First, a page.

UN envoy cuts short Crimea mission after gunmen incident


SIMFEROPOL, Ukraine: UN special envoy to Crimea Robert Serry said Wednesday he cut short a mission to the disputed region after being threatened by unidentified pro-Russian gunmen and heckled by protesters.

Serry, who had been sent to the tense Black Sea peninsula by UN chief Ban Ki-moon, was confronted by armed men after visiting the Ukrainian naval headquarters in Crimea’s capital Simferopol, he told CNN television by phone.

Prevented from returning to his vehicle, Serry said the men who refused to identify themselves said “they have received orders…. to bring me immediately to the airport” although they declined to say from whom.

“They said it was in my own safety. I refused and a standoff ensued,” he added, saying at one point his driver was pulled from the car.

Serry sought refuge in a local cafe with his assistant to phone the mission and then after a tense two-hour standoff, he was driven to the airport and boarded the first flight out of the region — to Istanbul.

An assistant told Agence France-Presse by phone from the car on the way to the airport: “He’s fine. The self-defence militias in Simferopol have guaranteed his security.”

“I hope this serves as a reminder to all how dangerous the situation has become in the Crimea. There is a very urgent need to de-escalate this situation,” Serry told CNN.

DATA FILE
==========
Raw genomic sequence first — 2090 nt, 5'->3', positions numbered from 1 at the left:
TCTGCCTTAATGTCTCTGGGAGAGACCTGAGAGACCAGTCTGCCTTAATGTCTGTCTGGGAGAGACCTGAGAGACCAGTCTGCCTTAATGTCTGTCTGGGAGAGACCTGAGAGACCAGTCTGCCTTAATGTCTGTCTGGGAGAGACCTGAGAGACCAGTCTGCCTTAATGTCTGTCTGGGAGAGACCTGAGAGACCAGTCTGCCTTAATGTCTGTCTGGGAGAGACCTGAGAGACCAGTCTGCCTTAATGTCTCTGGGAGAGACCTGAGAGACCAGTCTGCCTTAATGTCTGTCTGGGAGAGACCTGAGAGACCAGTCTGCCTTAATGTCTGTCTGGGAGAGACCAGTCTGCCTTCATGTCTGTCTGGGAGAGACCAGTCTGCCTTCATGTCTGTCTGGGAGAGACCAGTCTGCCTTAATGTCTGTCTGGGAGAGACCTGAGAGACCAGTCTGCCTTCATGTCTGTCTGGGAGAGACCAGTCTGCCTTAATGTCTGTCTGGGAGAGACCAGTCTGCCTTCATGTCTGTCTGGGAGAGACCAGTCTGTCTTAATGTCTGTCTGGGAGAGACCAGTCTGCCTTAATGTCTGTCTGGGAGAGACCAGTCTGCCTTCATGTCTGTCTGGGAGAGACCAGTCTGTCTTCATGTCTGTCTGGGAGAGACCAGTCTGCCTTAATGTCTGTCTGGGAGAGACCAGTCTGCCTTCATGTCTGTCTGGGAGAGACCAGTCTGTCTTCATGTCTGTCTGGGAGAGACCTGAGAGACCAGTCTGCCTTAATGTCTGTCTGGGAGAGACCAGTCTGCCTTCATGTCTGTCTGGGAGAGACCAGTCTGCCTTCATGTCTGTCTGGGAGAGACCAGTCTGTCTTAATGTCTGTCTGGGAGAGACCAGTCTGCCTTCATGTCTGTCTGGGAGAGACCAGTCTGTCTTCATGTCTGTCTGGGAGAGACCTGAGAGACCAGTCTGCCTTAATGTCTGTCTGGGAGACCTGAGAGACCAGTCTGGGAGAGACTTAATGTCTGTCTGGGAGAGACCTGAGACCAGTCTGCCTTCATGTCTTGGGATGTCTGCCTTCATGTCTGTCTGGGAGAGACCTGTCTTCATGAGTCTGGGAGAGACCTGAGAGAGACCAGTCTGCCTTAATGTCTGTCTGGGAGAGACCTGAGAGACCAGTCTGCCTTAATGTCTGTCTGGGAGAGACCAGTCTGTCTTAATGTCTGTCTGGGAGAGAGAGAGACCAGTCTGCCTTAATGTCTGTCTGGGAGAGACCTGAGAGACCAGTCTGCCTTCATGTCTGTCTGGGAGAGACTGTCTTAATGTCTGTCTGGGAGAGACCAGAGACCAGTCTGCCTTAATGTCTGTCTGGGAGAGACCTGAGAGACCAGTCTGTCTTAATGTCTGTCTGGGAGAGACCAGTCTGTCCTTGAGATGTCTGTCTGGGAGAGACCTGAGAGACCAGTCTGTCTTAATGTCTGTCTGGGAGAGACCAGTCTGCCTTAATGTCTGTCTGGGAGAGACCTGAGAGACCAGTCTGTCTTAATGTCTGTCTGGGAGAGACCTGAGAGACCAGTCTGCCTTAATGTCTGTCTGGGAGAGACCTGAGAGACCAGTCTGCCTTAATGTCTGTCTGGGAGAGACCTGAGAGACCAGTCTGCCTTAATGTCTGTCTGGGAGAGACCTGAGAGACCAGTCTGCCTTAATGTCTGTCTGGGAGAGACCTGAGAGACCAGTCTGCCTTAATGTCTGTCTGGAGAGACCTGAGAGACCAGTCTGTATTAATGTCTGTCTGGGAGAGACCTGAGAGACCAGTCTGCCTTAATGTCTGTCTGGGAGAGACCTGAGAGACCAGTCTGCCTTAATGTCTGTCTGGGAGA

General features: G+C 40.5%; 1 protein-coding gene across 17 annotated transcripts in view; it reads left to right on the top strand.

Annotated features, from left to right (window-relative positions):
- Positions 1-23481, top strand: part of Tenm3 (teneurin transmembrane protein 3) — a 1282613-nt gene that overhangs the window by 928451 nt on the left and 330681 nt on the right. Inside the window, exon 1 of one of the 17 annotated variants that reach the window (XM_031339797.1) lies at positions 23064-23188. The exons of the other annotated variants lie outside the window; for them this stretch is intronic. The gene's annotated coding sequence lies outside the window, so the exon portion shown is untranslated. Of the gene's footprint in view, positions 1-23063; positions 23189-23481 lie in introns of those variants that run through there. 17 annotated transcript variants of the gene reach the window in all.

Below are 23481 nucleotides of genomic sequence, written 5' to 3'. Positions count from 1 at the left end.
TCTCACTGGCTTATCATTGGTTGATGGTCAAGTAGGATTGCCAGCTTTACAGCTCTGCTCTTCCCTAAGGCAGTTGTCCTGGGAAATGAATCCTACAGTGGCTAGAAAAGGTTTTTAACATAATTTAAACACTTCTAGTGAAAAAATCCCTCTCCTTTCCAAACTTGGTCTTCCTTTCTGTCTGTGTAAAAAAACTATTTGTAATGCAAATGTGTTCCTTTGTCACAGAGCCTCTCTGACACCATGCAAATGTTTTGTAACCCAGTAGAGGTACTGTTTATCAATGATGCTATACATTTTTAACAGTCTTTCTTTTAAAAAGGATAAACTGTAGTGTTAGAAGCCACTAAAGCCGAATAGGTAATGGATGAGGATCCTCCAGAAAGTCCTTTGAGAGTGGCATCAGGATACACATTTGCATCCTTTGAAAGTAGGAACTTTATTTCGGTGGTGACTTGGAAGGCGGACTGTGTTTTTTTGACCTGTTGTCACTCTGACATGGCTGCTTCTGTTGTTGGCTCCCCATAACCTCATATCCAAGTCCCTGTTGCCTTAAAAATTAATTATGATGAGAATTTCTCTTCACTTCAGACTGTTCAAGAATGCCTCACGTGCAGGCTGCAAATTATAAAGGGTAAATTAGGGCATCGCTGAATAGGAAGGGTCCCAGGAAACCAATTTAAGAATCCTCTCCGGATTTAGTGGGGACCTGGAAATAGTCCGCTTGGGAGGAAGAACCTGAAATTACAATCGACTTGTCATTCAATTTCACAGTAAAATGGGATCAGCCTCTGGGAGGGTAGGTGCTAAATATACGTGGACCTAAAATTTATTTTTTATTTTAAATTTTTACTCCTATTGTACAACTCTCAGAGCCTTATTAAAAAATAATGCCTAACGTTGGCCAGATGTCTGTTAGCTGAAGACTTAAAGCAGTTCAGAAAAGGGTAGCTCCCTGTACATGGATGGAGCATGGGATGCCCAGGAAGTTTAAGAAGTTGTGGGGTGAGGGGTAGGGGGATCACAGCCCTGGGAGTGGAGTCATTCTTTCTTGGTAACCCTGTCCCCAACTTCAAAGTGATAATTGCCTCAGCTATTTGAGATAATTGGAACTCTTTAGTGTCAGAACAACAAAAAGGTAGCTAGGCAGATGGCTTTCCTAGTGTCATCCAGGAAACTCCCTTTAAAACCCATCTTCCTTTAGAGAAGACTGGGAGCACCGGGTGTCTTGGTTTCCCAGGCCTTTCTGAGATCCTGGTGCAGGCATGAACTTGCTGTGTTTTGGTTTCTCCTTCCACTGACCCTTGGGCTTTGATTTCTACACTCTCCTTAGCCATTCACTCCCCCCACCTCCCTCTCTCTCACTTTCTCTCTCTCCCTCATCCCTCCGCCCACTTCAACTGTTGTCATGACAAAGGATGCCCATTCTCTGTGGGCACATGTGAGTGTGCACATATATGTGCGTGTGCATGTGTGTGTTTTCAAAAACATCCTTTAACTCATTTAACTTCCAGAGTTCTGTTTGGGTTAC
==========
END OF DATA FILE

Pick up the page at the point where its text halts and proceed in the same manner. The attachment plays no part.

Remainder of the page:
“All those who are responsible and can do that must have cool heads, lower their rhetoric and fix this situation. I am very worried for what would happen if there is bloodshed,” he said, adding he never felt worried for his own life.

“There are people in the Crimea who actually behaved there with a lot of self-restraint,” Serry said, adding he was “now happy to be in Istanbul.”

Serry “will shortly return to Kiev to continue his mission, which was cut short by today’s incident,” UN spokesperson Farhan Haq said in a statement.

The UN envoy added that what was needed was dialogue between the authorities in Kiev and representatives from the Crimean peninsula, as well as international consultations between Russia and the United States. as well as others.

The threat that Ukraine could be “pulled apart in the rhetoric is only increasing rather than decreasing,” Serry added.

Sergei Aksyonov, the newly installed pro-Russian prime minister of Crimea, was quoted by Russian agency RIA Novosti justifying the threats made against Serry, saying: “We did not send them an invitation.”

“They did not warn us of their arrival. The usual procedure in these instances was not followed,” he said of the UN mission.

A former Dutch ambassador to Kiev who was travelling with a UN colleague, Serry only arrived Tuesday in the tense Crimean peninsula, which has come under de facto control by Russian forces.

He had already aborted a trip to Crimea last week, saying tensions made the visit impossible.

Ukraine’s National Security and Defence Council has opened an investigation into the incident.



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